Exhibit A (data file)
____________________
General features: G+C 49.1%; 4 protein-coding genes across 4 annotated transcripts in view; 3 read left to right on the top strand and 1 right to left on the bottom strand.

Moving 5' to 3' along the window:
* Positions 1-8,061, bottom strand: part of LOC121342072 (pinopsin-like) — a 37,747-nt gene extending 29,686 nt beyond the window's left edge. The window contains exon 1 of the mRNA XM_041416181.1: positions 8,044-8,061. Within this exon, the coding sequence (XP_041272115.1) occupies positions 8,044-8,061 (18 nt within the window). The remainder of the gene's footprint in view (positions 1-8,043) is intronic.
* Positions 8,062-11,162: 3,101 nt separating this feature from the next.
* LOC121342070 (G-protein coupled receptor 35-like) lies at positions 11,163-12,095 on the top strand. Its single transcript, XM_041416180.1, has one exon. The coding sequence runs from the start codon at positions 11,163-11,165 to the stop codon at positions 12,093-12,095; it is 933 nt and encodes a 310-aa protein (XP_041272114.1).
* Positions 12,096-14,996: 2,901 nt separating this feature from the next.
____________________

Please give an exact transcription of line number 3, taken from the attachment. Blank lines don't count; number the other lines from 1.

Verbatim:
* Positions 1-8,061, bottom strand: part of LOC121342072 (pinopsin-like) — a 37,747-nt gene extending 29,686 nt beyond the window's left edge. The window contains exon 1 of the mRNA XM_041416181.1: positions 8,044-8,061. Within this exon, the coding sequence (XP_041272115.1) occupies positions 8,044-8,061 (18 nt within the window). The remainder of the gene's footprint in view (positions 1-8,043) is intronic.